24. Hi Shugyosha, Thank you so much for your reply. I will get those books you mentioned and look forward to learning more. (PS as a gesture of gratitude for the help I have received, I have made a small donation to the forum)
    6 points
  25. John, I feel your view is coming from a guy that valued High Quality Gendaito and their appropriate fittings. "Value", as all of us know in Sword-Collecting-World, is set by the tastes of the group that are interested in each item. I think $650 for a 1963 Spiderman comic book is ludicrous, but I don't have any interest in comic books. I would also never spend $10,000 on a nihonto - I could get 5 great WWII gunto for that!!! You know that some of us enjoy the late-war stuff. You also know, because we at NMB have had this discussion multiple times, the point I'm making about taste. So, what I don't know, is why you're, to all appearances, acting like you don't know all this. ??? Love you, dude, but this is not why we are here. I don't look down on your interests.
    6 points
  26. Hi all, It is wisely said on this forum that one should not invest time and money into building koshirae for every blade in shirasaya that falls in ones lap, for many good reasons. However to my defense the blade came with a good tsunagi when I bought it from a forum member here, this pandemic has ruined enough of my fun lately as it is, and dammit its my money to squander from the rooftops! I put together a set of antique fittings that fit the blade's proportions and had a new saya, tsuka, ito and same done profesionally. I'll post better photos when I have it in hand, still waiting for sageo and origami before its shipped to me. This is my first time composing a koshirae, hopefully my greenhorn tastes are not too much of an eyesore
    6 points
  27. Hi everyone i wanted to start a new thread about this sword I had post d previously Of this sword It had scuffs scratches and a Nick! It is listed 5th seat at the sixth exhibit held in 1941 Because I have been told a sword should be judged by its own merit I thought it was good enough to get be polished by Woody Hall He said it was quite a nice sword so I told to him to have it polished !! I’m glad I did now! I know I won’t get what I put into it but I believed it to be a nice traditional sword now with a good polish that really brought out the hamon!! Woodys comments below Im happy to get feed back!
    6 points
  28. Matsukawa-hada is also a characteristic of Kiyomitsu of Sue-Bizen.
    6 points
  29. My first post on this forum A excellent condition Officers Shin Gunto Gendaito blade Katana made by Ishido Minamoto Teru Hide in March 1939. The sword has been in a long standing collection for about 50 years until the recent custodian passed away. The sword fittings are in fantastic condition and the days as the brown fish skin covering it also came with a brown mint leather handle cover. The last custodian always called it the Colonels sword but unfortunately there is no paper work to back this up. Gareth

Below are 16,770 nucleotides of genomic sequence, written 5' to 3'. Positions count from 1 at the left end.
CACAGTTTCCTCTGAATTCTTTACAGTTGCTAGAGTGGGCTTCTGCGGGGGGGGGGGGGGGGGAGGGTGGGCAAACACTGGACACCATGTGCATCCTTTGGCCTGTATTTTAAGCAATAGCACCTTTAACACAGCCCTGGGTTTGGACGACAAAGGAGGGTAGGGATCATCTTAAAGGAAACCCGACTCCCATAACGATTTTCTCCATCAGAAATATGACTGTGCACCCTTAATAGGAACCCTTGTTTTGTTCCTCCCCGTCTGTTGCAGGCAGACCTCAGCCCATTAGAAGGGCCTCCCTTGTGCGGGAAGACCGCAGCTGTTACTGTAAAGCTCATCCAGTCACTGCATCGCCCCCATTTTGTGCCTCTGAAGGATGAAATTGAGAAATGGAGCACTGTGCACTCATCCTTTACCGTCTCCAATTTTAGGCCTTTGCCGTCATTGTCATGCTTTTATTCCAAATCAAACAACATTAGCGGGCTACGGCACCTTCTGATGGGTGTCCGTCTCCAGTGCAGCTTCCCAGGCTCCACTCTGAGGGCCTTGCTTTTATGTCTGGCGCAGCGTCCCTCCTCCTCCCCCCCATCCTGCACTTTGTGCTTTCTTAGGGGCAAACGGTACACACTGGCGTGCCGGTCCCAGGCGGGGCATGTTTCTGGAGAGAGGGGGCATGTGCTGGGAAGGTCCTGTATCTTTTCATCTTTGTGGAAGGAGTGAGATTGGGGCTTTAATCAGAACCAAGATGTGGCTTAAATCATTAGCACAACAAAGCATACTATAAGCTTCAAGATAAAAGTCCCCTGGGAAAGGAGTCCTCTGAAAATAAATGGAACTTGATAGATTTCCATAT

6 points
  30. Some of you may find these interesting. The metallurgy of the Japanese sword. https://www.esomat.org/articles/esomat/pdf/2009/01/esomat2009_07018.pdf https://www.tf.uni-kiel.de/matwis/amat/iss/kap_b/backbone/rb_6_4.html Best Regards, Corry
    6 points
  31. Fuchi kashira with design of Ink Bamboo
    6 points
  32. Item No. 126 A Tsuba in copper alloy ( sentoku ) with shakudo inlay 8.13 cm x 7.74 cm x 0.36 cm Subject of oak branches , leaves and acorns in the Umetada style by Ford Hallam about 12 years ago. A tribute to the Umetada style with finely worked inlays . This can be seen particularly in the veins of the leaves where they finish in a tapered point ( less than 0.2 of a millimetre wide typically ) - simply a tour de force of inlay work. The blank started to develop ( or reveal ) a few cracks while being forged ( not uncommon with this alloy ) and Ford has chosen to accentuate these with silver instead of trying to hide them . They seem to have no effect on the integrity of the piece itself which rings like a bell when struck.
    6 points
  33. Dear Bob, Item 125 shows Karako Asobi (Chinese Children at Play) which came from the ancient tradition of Chinese art of depicting children playing at four pursuits (painting, chess, harp & calligraphy). This is called kinki shoga in Japanese and was adopted into Japan around the 1400's and became popular in many different types of Japanese art - netsuke, woodblock prints, painting and tosogu. Here's your Kashira with a popular woodblock print (from the 1700's) - you can see that the composition is identical (hat, hair pulling, grabbing the wrist, etc.). As you said, the fuchi has the aftermath with two of the children chasing the other whose chonmage (topknot) has been pulled loose.
    6 points
  34. There is zero chance of ever finding who owned it or returning it. Just make sure your family takes care of it. Potentially a good sword. Fittings are good too. Someone will advise you how to remove the tsuka and see if there's a signature. As for the story of how it was acquired, I suspect the story changed over time, no offense. This is not the sort of sword anyone in WW2 would have been carrying in battle in those fittings. Maybe acquired after the war or in Japan. It's a nice sword and better than most wartime ones would have been.